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  • Writer's pictureZoë Hughes

Pepper Dulse - Osmundea Pinnatifida

This Spring Tide in March 2024 shall be known as the time of Pepper Dulse. I’ve been gathering it, nibbling it, washing it, drying it and talking about it obsessively since the first low tide. 


It deserves the attention, to be honest. The only way to describe its flavour is: incredible. When people try this for the first time they’re shocked by the little flavour bomb. It’s known as the ‘truffle of the sea’ because it has that truffly richness along with some peppery spice and a tang of ocean minerals. It’s also very common in the wild and fairly easy to identify. 


Tasting pepper pulse seaweed
The progression of joy tasting pepper dulse for the first time

Beloved by coastal communities, pepper dulse has been foraged along the shores of Scotland for generations. Its use dates back to ancient times, where it was cherished as a flavorful and nutrient-rich addition to local diets.


A matt of young pepper dulse at low tide

Key Features


  • It grows from the middle to the lower shore, meaning you need to time your harvesting with the low tide.

  • Grows upto 20 cm long. It’s a very short stubby wee seaweed.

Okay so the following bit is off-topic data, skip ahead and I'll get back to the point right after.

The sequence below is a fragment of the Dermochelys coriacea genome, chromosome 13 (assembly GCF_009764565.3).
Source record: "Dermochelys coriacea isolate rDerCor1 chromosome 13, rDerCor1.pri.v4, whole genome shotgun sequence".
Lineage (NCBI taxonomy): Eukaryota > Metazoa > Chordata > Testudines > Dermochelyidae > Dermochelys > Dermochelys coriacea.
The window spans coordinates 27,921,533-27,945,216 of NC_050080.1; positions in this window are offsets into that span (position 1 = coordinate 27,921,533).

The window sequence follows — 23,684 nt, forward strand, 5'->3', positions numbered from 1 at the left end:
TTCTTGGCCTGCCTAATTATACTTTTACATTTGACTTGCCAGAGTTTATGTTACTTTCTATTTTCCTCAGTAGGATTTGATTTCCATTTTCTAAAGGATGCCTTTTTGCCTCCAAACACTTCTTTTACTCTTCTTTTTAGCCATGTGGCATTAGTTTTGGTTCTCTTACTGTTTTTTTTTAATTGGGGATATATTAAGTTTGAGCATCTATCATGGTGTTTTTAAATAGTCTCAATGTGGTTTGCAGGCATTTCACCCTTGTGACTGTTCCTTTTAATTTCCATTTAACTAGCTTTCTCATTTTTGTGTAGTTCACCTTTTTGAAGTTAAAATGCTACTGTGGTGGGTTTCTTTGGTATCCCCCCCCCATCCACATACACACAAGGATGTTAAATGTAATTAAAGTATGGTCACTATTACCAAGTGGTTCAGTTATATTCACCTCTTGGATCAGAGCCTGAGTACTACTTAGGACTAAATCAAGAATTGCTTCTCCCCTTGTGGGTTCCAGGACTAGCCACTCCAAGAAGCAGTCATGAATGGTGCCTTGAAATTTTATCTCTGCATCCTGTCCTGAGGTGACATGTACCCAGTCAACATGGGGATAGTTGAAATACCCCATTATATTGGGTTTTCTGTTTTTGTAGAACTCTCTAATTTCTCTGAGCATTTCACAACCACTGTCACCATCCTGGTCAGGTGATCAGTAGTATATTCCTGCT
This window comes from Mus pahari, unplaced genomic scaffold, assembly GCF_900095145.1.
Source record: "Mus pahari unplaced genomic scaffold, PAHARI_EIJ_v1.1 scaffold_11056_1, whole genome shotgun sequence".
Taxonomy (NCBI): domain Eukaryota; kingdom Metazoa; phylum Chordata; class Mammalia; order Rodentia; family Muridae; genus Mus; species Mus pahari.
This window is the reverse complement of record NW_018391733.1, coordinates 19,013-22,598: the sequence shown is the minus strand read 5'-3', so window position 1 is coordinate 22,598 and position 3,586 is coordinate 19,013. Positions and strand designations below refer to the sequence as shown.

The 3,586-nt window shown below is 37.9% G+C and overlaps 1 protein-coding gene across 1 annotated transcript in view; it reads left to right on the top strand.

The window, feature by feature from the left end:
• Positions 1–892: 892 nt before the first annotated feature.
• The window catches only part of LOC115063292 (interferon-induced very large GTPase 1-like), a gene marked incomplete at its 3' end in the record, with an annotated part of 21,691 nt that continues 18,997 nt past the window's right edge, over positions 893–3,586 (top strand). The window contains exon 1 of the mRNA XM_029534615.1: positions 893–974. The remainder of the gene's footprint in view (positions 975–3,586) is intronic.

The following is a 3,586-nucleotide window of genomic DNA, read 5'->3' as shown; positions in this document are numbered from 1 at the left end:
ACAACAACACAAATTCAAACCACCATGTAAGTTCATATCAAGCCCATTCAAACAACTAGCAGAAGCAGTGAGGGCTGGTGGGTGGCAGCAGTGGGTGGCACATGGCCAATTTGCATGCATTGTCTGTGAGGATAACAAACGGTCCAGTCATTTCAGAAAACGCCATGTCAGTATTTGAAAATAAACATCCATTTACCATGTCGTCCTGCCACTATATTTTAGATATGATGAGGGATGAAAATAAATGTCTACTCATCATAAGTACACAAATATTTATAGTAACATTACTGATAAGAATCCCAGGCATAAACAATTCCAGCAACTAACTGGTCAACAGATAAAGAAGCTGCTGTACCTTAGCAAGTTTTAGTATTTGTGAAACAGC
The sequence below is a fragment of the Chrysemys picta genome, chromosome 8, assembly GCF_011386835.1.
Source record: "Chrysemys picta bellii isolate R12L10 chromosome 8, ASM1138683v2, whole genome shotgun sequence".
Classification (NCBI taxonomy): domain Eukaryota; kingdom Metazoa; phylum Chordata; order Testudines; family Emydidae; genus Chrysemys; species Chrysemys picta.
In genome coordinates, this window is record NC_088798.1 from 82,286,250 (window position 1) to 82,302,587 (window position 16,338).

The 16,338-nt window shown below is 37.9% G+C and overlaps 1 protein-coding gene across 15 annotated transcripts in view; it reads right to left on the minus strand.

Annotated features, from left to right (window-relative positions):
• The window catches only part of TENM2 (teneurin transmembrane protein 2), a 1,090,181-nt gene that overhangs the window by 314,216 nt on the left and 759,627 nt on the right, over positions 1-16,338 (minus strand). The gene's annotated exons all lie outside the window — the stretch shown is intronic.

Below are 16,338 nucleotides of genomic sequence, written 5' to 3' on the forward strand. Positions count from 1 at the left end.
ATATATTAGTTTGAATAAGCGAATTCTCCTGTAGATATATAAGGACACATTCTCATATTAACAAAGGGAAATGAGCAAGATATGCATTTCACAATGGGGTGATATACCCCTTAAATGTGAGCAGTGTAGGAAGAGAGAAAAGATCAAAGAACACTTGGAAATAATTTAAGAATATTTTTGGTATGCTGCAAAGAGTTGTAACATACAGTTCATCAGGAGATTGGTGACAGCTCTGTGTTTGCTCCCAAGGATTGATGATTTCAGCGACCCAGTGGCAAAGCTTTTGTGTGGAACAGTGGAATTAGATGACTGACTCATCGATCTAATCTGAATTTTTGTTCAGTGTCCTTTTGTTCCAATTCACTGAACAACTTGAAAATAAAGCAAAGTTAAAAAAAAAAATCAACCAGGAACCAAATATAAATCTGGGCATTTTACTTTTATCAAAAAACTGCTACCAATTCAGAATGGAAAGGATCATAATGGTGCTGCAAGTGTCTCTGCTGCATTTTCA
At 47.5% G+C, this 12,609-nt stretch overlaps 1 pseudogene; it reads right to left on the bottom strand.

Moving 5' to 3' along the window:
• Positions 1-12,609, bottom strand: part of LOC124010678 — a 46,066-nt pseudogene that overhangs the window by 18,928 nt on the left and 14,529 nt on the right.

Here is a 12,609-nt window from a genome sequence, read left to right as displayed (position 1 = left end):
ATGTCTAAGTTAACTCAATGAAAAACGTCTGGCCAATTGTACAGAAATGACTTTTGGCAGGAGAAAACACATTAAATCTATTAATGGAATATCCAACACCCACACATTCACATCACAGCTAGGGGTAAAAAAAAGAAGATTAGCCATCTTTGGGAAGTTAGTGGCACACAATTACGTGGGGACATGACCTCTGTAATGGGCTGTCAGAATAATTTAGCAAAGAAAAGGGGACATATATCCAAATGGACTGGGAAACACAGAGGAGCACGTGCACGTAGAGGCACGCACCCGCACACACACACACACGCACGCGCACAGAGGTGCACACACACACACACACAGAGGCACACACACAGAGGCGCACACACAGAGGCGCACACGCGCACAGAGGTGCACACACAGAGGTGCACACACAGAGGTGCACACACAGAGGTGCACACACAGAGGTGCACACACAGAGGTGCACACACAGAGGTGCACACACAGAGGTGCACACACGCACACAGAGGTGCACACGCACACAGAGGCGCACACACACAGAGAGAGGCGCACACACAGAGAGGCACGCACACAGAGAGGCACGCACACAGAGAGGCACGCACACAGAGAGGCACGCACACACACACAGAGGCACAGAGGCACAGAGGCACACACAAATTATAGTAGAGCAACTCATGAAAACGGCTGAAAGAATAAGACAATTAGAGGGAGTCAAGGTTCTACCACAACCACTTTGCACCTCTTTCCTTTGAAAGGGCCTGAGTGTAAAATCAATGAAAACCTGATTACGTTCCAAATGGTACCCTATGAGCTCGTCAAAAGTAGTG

• Christmas tree shaped fronds that are flat, not rounded.

  • It has a plump appearance, it reminds me of succulent houseplants.

  • Higher up the shore it’s got a touch of green to it, but further out to sea it is a rich purple colour.

  • It looks very similar to other Osmundea species, but they taste similar so don’t worry about this.

  • All seaweed (as long as it's alive and growing in the intertidal zone) is edible so it is safe to taste for identification. Look for the mustard and garlic hit.

  • Grows straight from rocks in matts or out of cracks in the rocks.


Pepper dulse seaweed in rich purple colour

Lookalikes to be aware of


The main seaweed this gets confused with is Carrageen, which is not a dangerous mistake, just a disappointing one. Carrageen lacks the plumpness of pepper dulse and entirely lacks  any flavour whatsoever. The taste test will set you right. 


Remember that all seaweed is edible as long as:

  1. The seaweed is alive, don’t eat decaying detached seaweed.

  2. You’re on foot at the coast. There is a toxic seaweed that grows below the low tide line, so you might encounter this while out fishing or diving.



Pepper dulse does have some close botanical relations who look very similar. Namely Royal Fern Weed, which looks the same but grows upto 20 cm. They are both edible and taste the same. If you have a hand lens on you, you can distinguish the two by the holdfast, though it’s small so you will need equipment to see properly. Pepper dulse has a creeping root-like holdfast, while Royal Fern Weed has a discoid holdfast. However, this is not important from the point of view of foraging as both taste the same.


Royal Fern Weed. Note how much bigger it is than pepper dulse

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